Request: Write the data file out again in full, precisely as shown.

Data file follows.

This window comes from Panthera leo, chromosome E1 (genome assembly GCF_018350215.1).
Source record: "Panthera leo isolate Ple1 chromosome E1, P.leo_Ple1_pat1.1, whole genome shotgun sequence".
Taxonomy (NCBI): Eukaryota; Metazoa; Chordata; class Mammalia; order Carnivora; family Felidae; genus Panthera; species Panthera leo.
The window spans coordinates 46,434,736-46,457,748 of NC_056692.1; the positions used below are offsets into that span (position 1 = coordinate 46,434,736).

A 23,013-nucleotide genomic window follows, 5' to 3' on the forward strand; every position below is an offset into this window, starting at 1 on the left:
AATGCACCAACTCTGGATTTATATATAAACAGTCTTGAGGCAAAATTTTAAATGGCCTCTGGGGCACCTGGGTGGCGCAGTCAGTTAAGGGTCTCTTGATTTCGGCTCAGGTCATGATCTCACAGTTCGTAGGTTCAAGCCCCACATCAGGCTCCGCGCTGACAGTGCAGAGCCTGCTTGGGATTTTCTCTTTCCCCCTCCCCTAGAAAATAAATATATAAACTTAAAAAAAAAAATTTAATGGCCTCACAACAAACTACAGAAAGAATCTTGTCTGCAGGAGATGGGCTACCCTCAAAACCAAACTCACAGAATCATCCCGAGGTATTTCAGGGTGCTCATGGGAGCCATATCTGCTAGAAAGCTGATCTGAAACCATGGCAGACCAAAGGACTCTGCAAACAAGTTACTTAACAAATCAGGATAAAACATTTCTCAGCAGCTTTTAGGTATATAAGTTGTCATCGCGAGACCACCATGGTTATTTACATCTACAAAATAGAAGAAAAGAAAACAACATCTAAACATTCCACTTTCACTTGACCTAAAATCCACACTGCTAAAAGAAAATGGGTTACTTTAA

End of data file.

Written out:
This window comes from Panthera leo, chromosome E1 (genome assembly GCF_018350215.1).
Source record: "Panthera leo isolate Ple1 chromosome E1, P.leo_Ple1_pat1.1, whole genome shotgun sequence".
Taxonomy (NCBI): Eukaryota; Metazoa; Chordata; class Mammalia; order Carnivora; family Felidae; genus Panthera; species Panthera leo.
The window spans coordinates 46,434,736-46,457,748 of NC_056692.1; the positions used below are offsets into that span (position 1 = coordinate 46,434,736).

A 23,013-nucleotide genomic window follows, 5' to 3' on the forward strand; every position below is an offset into this window, starting at 1 on the left:
AATGCACCAACTCTGGATTTATATATAAACAGTCTTGAGGCAAAATTTTAAATGGCCTCTGGGGCACCTGGGTGGCGCAGTCAGTTAAGGGTCTCTTGATTTCGGCTCAGGTCATGATCTCACAGTTCGTAGGTTCAAGCCCCACATCAGGCTCCGCGCTGACAGTGCAGAGCCTGCTTGGGATTTTCTCTTTCCCCCTCCCCTAGAAAATAAATATATAAACTTAAAAAAAAAAATTTAATGGCCTCACAACAAACTACAGAAAGAATCTTGTCTGCAGGAGATGGGCTACCCTCAAAACCAAACTCACAGAATCATCCCGAGGTATTTCAGGGTGCTCATGGGAGCCATATCTGCTAGAAAGCTGATCTGAAACCATGGCAGACCAAAGGACTCTGCAAACAAGTTACTTAACAAATCAGGATAAAACATTTCTCAGCAGCTTTTAGGTATATAAGTTGTCATCGCGAGACCACCATGGTTATTTACATCTACAAAATAGAAGAAAAGAAAACAACATCTAAACATTCCACTTTCACTTGACCTAAAATCCACACTGCTAAAAGAAAATGGGTTACTTTAA